History sometimes presents uncanny parallels raising similar questions. In February 1933, on the eve of national elections in Germany, the German Parliament was set on fire. The flames over central Berlin were later described as the torch which triggered off bigger crimes. The Nazis blamed the communists for the fire and issued orders to shoot at sight and arrest without charges all anti nationals in the interest of “Security of the State and its people”. Adolph Hitler had been chancellor for just 4 weeks and his position was not quite secure. The orders which followed the fire in the Reichstag gave his followers a free hand to shoot, arrest, torture and break into houses. In the elections that followed the next month, his party secured an absolute majority.
Officially, a man from the Netherlands named Mainus van der Lubbe (24 year old, thin and half blind was how he was described) was charged with the crime of setting the Reichstag on fire. He was described by the police as an anarchist-communist. The Nazis could neither prove nor link the crime to the communists. Van Lubbe was convicted and hanged in 1934. But accusations and counter accusations between the Communists and Nazis continued about whether the man who was hanged was the real culprit, and whether he alone could have set the Reichstag on fire. The question which still hangs heavy in the air is: who benefitted from the crime?
After the end of World War II, investigations revealed that a former police officer in the security establishment named Hans Martin Lennings had given an affidavit in which he claimed that he had received orders from his superiors to arrest and take van Lubbe to the Reichstag on that fateful evening of 27th February. Lennings had said that he carried out the orders along with two other colleagues. They were told to bring van Lubbe inside the Reichstag and to “disappear from the scene as fast as possible”. He said that the smell of smoke and fire was strong in the Reichstag even when they arrived, so the question of van Lubbe having lighted the fire was untenable. Leninngs’ affidavit was rejected on the grounds that he was a psychopath and therefore his statement was not credible. The doctor who had certified that Lennings was a psychopath was a senior psychiatrist in Nazi Germany. Leninnigs was arrested (and then released) several times for reasons which could not hold. His story of 1936-37, became public through the mainstream German media in 1955, a good ten years after the end of the war and created a big commotion. But nothing changed. Leninngs died in 1962 leaving behind a silent answer for those who put the dots together, to the question: who benefitted from the Reichstag fire?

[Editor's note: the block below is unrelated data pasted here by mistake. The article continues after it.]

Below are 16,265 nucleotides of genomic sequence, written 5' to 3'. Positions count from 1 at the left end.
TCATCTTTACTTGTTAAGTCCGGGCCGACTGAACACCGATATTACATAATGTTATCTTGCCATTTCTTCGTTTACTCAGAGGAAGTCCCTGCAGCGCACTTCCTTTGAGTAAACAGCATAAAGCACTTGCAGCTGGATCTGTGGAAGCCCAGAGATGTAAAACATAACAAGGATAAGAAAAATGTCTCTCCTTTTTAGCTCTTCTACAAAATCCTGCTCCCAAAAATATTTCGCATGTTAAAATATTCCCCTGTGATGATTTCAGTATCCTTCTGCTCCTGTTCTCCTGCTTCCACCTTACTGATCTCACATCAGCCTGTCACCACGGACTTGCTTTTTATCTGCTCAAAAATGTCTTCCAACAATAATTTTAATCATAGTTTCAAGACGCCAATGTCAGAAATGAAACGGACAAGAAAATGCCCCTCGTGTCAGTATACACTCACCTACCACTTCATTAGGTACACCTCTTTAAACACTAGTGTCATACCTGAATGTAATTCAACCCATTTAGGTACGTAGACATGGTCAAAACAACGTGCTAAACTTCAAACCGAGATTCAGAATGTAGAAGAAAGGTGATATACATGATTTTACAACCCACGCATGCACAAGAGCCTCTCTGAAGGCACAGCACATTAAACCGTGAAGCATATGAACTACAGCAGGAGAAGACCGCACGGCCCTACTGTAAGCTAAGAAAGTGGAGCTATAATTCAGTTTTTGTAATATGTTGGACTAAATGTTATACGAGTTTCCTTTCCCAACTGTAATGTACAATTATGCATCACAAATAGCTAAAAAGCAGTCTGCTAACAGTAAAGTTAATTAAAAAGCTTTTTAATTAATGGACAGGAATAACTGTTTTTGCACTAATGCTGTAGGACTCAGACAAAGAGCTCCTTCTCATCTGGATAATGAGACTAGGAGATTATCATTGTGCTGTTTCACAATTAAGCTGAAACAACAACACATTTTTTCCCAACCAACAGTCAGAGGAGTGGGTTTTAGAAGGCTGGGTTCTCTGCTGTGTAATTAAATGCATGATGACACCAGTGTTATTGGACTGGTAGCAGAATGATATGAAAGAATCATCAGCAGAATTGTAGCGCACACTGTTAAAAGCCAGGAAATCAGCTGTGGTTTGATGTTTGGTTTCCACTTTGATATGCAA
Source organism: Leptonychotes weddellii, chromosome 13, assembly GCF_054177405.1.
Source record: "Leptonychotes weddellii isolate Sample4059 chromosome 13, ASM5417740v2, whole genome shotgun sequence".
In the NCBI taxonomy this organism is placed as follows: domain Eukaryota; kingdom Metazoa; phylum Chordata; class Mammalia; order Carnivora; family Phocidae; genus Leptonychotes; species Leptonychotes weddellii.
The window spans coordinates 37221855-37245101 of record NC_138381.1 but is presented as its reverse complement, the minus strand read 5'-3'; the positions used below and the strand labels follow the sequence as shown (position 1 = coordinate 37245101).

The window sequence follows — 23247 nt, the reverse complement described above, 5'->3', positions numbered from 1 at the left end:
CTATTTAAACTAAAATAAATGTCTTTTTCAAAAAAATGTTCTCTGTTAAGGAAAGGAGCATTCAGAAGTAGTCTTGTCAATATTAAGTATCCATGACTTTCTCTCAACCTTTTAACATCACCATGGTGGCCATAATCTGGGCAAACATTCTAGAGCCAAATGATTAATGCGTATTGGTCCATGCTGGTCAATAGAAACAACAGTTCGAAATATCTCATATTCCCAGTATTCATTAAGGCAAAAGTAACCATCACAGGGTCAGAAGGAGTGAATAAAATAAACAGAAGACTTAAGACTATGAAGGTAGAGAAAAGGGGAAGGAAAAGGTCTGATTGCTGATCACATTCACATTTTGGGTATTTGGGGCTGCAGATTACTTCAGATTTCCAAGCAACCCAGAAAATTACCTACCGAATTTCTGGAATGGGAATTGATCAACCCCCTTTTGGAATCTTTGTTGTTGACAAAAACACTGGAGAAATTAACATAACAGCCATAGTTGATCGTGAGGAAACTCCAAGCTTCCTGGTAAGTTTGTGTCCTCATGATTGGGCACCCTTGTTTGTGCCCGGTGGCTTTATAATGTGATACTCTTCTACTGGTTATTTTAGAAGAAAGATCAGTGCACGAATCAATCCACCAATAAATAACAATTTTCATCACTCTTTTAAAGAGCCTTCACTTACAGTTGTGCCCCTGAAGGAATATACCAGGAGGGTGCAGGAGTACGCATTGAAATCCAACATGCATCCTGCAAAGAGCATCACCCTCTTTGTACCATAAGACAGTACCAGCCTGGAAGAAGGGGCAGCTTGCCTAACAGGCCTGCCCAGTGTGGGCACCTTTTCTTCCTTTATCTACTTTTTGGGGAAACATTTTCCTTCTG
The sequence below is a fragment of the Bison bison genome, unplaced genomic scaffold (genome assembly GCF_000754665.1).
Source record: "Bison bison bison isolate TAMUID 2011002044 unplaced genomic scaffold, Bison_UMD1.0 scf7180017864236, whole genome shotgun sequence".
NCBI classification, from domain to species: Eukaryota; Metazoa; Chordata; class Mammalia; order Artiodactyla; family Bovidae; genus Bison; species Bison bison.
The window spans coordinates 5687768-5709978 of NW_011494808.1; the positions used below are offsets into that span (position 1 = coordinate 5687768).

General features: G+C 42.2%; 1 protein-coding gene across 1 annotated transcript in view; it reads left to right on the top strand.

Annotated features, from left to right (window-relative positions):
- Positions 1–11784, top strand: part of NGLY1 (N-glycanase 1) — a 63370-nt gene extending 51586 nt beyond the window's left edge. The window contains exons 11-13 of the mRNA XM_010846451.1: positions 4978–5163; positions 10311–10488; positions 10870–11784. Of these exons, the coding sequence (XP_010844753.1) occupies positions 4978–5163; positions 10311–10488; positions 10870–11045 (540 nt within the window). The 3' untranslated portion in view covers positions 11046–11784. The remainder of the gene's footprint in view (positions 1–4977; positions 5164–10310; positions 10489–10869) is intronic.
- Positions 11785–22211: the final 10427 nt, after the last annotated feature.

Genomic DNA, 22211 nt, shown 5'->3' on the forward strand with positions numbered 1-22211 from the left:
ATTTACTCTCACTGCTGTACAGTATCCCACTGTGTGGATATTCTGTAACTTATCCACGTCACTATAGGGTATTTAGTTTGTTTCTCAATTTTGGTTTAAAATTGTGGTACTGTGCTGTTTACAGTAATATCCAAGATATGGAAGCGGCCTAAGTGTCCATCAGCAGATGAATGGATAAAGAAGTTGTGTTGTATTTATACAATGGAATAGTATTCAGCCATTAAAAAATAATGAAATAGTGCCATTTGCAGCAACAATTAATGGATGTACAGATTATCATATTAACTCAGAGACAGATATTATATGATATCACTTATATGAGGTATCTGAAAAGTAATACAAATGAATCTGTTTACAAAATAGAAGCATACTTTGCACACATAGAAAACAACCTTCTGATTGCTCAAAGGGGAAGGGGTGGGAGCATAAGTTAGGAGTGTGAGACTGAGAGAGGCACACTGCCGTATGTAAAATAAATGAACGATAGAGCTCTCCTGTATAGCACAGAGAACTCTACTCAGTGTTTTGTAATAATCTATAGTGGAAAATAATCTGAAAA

In 2019 on the eve of General elections in India, an explosion on a highway in Pulwama in Kashmir caused the death of 40 soldiers who were part of a large convoy of troops. The government pointed a finger at Pakistan for the terror strike on the convoy and followed it by a counter air attack on a terrorist training camp in Pakistan. The pitch of Nationalism was raised high and the counter attack on Pakistan was looked upon with pride as a decisive act by the government. In the elections that followed Pulwama, the ruling BJP won a bigger mandate than before.